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Democracy not the preserve of the West: Karzai

Siddharth Varadarajan

Former King Zahir Shah lays the foundation stone


  • Project is part of New Delhi's quiet emphasis on infrastructure creation in Afghanistan
  • Two chambers — for the Wolesi Jirga and the Meshrano Jigra — to be constructed

    PHOTO: PTI

    ARCHITECTS OF DEMOCRACY: Prime Minister Manmohan Singh, Afghanistan President Hamid Karzai and former king of Afghanistan, Zahir Shah, talks after laying the foundation stone of the new Parliament building in Kabul on Monday.

    KABUL: In a brief but moving ceremony which underscored India's intimate involvement in the rebuilding of Afghanistan, the former King, Zahir Shah, on Monday laid the foundation stone for a new parliament building to be constructed with Indian assistance.

    Speaking to an invited audience at the construction site, Afghan President Hamid Karzai expressed his "most sincere thanks" to India for its help. India, he said, is a country that has shown that democracy is not the preserve of the Western world alone. In his own remarks on the occasion, Prime Minister Manmohan Singh said that the roots of a plant were being laid which will, "through your nurturing and care, grow into a sturdy `panja chinar' of democracy." Earlier, Zahir Shah — now called Baba-e-Millat, or `father of the nation' — had told the Prime Minister that the new parliament building would symbolise the partnership between the "world's largest and newest democracies."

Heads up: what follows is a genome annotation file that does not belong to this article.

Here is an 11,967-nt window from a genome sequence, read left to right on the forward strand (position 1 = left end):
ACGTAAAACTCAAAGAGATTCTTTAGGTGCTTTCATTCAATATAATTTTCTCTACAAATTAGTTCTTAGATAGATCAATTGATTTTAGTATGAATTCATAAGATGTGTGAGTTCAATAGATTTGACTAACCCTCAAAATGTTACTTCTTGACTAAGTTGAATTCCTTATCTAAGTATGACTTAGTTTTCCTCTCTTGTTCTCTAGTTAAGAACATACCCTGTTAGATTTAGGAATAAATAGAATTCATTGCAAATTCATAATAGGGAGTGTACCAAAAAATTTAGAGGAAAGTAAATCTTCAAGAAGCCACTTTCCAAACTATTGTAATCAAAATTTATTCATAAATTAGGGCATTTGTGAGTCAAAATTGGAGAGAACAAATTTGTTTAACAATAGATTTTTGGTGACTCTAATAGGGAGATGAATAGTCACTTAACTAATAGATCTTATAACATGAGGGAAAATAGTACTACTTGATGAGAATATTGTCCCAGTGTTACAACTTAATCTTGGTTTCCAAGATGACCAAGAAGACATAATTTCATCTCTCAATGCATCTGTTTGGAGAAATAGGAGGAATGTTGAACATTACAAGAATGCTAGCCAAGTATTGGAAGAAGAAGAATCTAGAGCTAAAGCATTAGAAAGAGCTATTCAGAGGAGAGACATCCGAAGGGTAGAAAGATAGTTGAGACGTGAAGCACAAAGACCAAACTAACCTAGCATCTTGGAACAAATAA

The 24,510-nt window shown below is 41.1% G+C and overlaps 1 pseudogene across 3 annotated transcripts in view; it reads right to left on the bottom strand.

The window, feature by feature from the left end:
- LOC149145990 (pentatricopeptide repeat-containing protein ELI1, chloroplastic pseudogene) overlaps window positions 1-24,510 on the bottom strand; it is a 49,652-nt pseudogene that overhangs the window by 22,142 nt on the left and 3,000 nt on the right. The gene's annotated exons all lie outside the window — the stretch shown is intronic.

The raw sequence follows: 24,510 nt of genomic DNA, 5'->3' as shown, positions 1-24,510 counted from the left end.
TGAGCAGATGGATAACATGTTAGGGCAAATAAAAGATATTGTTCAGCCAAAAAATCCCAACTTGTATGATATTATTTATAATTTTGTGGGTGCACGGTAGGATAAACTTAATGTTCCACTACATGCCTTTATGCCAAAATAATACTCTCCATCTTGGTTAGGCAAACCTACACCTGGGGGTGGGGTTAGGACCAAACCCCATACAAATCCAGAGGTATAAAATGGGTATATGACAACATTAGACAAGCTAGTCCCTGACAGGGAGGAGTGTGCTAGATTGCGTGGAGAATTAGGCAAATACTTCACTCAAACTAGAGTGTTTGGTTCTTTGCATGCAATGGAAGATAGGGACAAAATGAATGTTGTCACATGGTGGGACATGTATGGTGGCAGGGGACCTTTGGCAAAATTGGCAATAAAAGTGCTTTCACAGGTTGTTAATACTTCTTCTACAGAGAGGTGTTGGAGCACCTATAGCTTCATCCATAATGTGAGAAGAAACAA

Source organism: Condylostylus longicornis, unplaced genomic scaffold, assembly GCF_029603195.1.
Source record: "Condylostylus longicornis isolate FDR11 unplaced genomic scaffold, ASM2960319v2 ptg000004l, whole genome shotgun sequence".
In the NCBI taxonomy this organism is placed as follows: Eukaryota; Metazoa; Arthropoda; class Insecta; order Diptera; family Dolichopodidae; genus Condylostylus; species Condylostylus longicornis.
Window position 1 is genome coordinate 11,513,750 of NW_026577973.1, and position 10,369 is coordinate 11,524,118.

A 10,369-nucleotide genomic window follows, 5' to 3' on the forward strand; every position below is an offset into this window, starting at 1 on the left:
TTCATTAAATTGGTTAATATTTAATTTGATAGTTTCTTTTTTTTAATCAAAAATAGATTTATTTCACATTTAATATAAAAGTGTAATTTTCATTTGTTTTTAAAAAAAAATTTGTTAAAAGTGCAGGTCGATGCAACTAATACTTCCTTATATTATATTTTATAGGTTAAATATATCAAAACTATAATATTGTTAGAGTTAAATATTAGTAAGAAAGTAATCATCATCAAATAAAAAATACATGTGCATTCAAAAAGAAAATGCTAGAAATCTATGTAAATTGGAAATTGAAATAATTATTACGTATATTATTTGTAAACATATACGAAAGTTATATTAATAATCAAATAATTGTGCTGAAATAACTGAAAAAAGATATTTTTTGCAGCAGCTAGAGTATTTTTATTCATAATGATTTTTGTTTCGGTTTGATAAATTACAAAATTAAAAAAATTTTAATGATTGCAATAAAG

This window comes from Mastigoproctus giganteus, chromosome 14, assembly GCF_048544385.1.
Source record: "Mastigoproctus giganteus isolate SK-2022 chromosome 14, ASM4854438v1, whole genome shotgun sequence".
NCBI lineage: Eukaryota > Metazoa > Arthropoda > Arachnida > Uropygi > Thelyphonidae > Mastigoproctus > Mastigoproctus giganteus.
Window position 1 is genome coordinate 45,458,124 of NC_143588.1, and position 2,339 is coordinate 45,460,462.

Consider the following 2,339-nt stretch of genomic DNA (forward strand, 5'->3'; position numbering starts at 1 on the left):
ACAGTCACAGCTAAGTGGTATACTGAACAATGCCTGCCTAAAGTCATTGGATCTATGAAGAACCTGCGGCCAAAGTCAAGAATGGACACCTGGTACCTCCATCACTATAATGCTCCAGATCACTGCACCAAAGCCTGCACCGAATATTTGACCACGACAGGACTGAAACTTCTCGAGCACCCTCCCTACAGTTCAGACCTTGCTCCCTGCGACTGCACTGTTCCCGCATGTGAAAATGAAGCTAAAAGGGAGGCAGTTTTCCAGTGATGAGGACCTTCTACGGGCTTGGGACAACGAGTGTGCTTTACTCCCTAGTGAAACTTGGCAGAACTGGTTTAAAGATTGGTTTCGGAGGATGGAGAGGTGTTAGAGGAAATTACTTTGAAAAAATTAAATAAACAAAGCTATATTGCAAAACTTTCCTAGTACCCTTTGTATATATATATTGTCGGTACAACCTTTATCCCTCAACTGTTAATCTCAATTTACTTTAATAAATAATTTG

The parliament project is part of New Delhi's quiet emphasis on infrastructure creation in Afghanistan, say senior Indian officials. Though the $550 million pledged so far makes India only the sixth-largest donor country, virtually all the Indian money was going towards the creation of tangible public assets such as buildings, roads, buses and hospital equipment. The Habibia High School — renovated by India and inaugurated on Sunday — is one example. The Tata buses, which form the backbone of Kabul's public transport system, are another. On Monday, the Prime Minister's wife, Gursharan Kaur, visited the Indira Gandhi hospital in Kabul and announced the provision of $2 million for a new neo-natal centre.

    The new National Assembly will come up on the western fringes of Kabul, virtually in the shadow of the bombed-out shell that is the Darulaman Palace, built by King Amanullah in the 1920s. This sector saw the heaviest fighting between rival mujahideen groups in the aftermath of the fall of the leftist Najibullah government in the 1990s.

    At the foundation laying ceremony, an Indian engineer, Anshuman Chakravarti, made a power-point presentation of the architectural plans for the complex, which include the construction of two chambers as well as a library and prayer hall.

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